Proxima Centauri

3-D Climate Simulations for the Detectability of Proxima Centauri b

By Keith Cowing
February 7, 2021
Filed under
3-D Climate Simulations for the Detectability of Proxima Centauri b
The tidal-locking of the planet produces the symmetrical pattern of Proxima Centauri b surface temperature: higher temperatures in the region of the sub-stellar point, with the presence of an open ocean (Tice = 273.15K) and colder temperatures in the night-side of the planet. Planet rotation is assumed clockwise in the simulation. This map is shown as it would be for a planet with anticlockwise (prograde) rotation, for easy comparison with previous works. See e.g. the position of the cold points in Fig.2 of Boutle et al. 2017 and Fig. 6 of Turbet et al. 2016.

The discovery of a planet orbiting around Proxima Centauri, the closest star to the Sun, opens new avenues for the remote observations of the atmosphere and surface of an exoplanet, Proxima b.

To date, three-dimensional (3D) General Circulation Models (GCMs) are the best available tools to investigate the properties of the exo-atmospheres, waiting for the next generation of space and groundbased telescopes. In this work, we use the PlanetSimulator (PlaSim), an intermediate complexity 3D GCM, a flexible and fast model, suited to handle all the orbital and physical parameters of a planet and to study the dynamics of its atmosphere. Assuming an Earth-like atmosphere and a 1:1 spin/orbit configuration (tidal locking), our simulations of Proxima b are consistent with a day-side open ocean planet with a superrotating atmosphere.

Moreover, because of the limited representation of the radiative transfer in PlaSim, we compute the spectrum of the exoplanet with an offline Radiative Transfer Code with a spectral resolution of 1 nm. This spectrum is used to derive the thermal phase curves for different orbital inclination angles. In combination with instrumental detection sensitivities, the different thermal phase curves are used to evaluate observation conditions at ground level (e.g., ELT) or in space (e.g., JWST).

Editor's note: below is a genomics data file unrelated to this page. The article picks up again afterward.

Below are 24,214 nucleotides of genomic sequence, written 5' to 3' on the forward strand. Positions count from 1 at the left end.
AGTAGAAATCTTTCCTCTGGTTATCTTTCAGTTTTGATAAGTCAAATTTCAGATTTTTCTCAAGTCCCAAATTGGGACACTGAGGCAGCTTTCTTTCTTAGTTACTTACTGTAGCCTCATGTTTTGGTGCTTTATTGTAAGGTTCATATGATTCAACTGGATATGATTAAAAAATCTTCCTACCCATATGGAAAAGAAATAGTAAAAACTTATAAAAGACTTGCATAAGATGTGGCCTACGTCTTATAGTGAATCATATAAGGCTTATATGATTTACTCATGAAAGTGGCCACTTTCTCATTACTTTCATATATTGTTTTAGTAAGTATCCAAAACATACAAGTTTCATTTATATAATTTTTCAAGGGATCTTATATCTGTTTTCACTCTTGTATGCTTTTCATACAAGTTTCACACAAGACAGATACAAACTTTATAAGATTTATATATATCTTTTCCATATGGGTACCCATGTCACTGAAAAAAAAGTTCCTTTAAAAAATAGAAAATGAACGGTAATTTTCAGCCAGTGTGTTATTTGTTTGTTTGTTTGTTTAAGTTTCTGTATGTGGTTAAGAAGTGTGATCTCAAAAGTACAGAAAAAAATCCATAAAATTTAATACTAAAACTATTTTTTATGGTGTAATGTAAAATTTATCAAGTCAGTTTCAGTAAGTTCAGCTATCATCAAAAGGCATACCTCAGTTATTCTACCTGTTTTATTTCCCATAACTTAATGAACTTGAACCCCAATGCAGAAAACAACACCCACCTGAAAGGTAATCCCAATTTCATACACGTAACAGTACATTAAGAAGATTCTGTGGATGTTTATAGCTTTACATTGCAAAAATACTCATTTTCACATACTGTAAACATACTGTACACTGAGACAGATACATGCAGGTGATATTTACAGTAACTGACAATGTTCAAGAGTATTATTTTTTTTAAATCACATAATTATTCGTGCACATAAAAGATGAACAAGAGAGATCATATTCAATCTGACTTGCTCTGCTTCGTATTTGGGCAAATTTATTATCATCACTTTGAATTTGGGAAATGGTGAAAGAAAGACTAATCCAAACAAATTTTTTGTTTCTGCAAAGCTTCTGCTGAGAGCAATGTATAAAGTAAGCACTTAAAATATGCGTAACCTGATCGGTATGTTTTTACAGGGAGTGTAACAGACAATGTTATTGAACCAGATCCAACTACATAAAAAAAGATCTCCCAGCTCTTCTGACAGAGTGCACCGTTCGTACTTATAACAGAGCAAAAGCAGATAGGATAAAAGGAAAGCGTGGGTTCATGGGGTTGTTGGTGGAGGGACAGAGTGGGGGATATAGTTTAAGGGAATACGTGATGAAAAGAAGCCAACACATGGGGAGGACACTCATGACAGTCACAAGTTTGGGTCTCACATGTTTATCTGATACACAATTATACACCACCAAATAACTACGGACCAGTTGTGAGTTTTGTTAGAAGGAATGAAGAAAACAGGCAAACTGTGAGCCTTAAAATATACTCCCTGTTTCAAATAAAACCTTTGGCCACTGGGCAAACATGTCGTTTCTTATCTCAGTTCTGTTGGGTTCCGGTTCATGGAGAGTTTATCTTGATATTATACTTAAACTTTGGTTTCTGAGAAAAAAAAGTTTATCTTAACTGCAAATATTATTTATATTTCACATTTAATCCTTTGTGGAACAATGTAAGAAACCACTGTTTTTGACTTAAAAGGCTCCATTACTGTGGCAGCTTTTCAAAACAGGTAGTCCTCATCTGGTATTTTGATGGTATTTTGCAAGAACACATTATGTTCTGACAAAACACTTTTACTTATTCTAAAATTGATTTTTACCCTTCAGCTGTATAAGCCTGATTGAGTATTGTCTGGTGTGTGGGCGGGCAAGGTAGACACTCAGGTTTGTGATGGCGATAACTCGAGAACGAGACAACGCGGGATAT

We estimated the exposure time to detect Proxima b (assuming an Earth-like atmosphere) thermal phase curve in the FIR with JWST with signal-to-noise ratio ≃1. Under the hypothesis of total noise dominated by shot noise, neglecting other possible extra contribution producing a noise floor, the exposure time is equal to 5 hours for each orbital epoch.

Daniele Galuzzo, Chiara Cagnazzo, Francesco Berrilli, Federico Fierli, Luca Giovannelli
Comments: 21 pages, 11 figures, accepted in the Astrophysical Journal
Subjects: Earth and Planetary Astrophysics (astro-ph.EP)
Cite as: arXiv:2102.03255 [astro-ph.EP] (or arXiv:2102.03255v1 [astro-ph.EP] for this version)
Submission history
From: Luca Giovannelli
[v1] Fri, 5 Feb 2021 16:00:39 UTC (8,160 KB)
Astrobiology, Astrochemistry,

Explorers Club Fellow, ex-NASA Space Station Payload manager/space biologist, Away Teams, Journalist, Lapsed climber, Synaesthete, Na’Vi-Jedi-Freman-Buddhist-mix, ASL, Devon Island and Everest Base Camp veteran, (he/him) πŸ––πŸ»